I received my copy of Laylam yesterday, and have played it a few times in the car and have to say it really grows on you. I'm very familiar with the work of Eliza Carthy and Bella Hardy through their solo work, The Imagined Village and The Life of Birds with David Rotheray, so I knew pretty much what to expect, and was not disappointed. I have heard little or none of the music of Lucy Farrell or Kate Young, and was pleasantly surprised. The album is varied, Chickens in The Garden gave me a chuckle, other highlights include Dewdrop, June is the Coldest Month, and 100 years, which has a rustic, eastern European/Romany feel to it. All in all, highly recommended. I'll defo be looking out for future solo work from messrs. Farrell and Young!
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on 30 January 2013
Supergroups ( even of the Folk variety) are always worth caution but this does not disappoint. A varied set which has great dynamic range and an interesting choice of material including trad songs Americana and a Peggy Lee number. The album hangs together very well as the moods shift until the lovely finale . There is a continued sense of fun but there are no short cuts or filler. If you know and like the members individual work then you'll have an idea of what to expect. The playing and singing are top class and deserve a wide audience. .
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TOP 1000 REVIEWERon 12 April 2013
I am familiar with 3 of these performers through previous solo recordings and seeing them live in concert,but had not come across Kate Young before. Northumbrian Piper Kathryn Tickell apparently suggested they might try playing together, and despite fears of a female folk supergroup collaboration, overall it seems a very democratic ensemble that definitely sound like they are having fun together. Each artist is responsible for bringing 3 tracks each to the album,and some of the tracks selected are not all traditional folk staples, for example a cover of Patsy Cline's classic Walking After Midnight is included. All of the girls play fiddle, and there are some nice vocal harmonies, with the deeper voice of Eliza Carthy clearly standing out. I am sure that live in performance they will be a great spectacle. This is an enjoyable and pleasant album, overall very good but perhaps not outstanding. It seems an inspired moment in time, a fortuitous coming together, whether it will be a one off recording or the first of many we will have to wait and see. I see they are going to be playing live at a variety of venues over the coming months, and I am sure they will be a good group to see in concert. My favourite tracks so far are June is the Coldest Month of the Year and Chickens in the Garden chosen by Liza, and Walking After Midnight chosen by Bella. There is not a duff track here, they are all accomplished performers who are supportive and egg each other on to good effect.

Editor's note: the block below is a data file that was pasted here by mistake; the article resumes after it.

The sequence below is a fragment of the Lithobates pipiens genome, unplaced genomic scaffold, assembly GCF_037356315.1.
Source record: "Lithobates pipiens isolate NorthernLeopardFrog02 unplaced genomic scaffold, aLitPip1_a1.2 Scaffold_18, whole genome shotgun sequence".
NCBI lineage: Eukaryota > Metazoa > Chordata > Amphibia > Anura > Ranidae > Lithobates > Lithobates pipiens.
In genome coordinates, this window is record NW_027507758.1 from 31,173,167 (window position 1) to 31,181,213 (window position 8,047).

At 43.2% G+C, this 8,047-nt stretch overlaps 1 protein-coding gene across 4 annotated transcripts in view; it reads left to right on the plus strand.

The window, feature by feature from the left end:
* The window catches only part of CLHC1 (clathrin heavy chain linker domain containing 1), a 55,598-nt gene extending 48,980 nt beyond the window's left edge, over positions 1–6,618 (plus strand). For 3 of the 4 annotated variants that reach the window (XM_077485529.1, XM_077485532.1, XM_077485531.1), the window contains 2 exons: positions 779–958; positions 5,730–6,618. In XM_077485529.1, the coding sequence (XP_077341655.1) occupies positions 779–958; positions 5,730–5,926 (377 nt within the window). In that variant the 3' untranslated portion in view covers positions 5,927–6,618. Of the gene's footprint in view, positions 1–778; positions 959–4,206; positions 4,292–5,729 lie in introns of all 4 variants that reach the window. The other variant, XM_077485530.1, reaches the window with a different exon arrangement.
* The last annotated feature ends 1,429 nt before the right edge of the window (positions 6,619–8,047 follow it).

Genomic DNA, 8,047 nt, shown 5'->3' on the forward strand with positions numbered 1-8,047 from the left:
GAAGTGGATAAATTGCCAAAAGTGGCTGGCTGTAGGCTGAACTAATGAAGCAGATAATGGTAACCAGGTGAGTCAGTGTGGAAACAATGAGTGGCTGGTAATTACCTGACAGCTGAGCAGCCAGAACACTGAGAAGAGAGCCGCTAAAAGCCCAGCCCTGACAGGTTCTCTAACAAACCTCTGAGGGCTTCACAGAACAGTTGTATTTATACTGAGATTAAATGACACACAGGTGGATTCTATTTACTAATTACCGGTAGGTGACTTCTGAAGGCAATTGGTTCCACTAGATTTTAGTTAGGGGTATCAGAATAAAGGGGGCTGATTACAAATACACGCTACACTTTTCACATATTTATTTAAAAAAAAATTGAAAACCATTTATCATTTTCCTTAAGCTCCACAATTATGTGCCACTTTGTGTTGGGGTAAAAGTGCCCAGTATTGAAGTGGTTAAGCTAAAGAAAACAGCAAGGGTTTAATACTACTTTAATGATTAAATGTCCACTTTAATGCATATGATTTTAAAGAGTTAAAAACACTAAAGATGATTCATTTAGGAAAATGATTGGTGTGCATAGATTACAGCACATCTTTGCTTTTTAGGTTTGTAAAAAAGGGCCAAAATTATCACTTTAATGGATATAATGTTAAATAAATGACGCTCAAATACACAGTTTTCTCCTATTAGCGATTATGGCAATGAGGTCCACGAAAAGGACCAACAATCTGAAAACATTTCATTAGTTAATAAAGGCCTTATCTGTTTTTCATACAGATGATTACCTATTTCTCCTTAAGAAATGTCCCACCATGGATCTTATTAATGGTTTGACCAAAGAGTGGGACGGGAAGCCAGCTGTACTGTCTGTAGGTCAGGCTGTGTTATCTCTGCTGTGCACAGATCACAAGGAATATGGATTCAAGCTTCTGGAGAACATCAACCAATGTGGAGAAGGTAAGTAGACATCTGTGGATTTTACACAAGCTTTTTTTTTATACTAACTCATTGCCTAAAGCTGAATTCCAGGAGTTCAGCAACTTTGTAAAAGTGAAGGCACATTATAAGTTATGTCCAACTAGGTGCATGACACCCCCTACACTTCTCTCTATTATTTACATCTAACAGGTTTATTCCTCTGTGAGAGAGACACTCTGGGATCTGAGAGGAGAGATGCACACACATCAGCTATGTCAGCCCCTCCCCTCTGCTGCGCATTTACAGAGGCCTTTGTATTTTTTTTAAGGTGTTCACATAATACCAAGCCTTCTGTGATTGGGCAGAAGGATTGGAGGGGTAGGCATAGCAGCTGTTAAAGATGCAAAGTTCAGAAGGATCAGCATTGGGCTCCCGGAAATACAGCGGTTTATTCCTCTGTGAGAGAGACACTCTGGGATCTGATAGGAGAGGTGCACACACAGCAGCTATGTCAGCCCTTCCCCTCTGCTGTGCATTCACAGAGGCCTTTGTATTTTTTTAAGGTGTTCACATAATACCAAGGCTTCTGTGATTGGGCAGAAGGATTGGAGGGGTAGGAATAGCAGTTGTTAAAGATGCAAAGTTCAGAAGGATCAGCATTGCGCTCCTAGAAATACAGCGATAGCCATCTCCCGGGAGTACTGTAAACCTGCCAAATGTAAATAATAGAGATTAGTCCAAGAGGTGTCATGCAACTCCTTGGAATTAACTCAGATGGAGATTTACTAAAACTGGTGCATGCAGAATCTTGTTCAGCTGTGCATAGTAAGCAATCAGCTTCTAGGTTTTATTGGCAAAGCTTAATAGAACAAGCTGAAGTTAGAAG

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#1 HALL OF FAMETOP 50 REVIEWERon 3 February 2013
This is a really good album. Eliza Carthy, Bella Hardy, Lucy Farrell and Kate Young are all outstanding singers and folk violinists but I wasn't sure what to expect when they got together. The result turns out to be absolutely terrific - musically rich, respectful of the material while giving it an individual treatment and above all immensely engaging and enjoyable.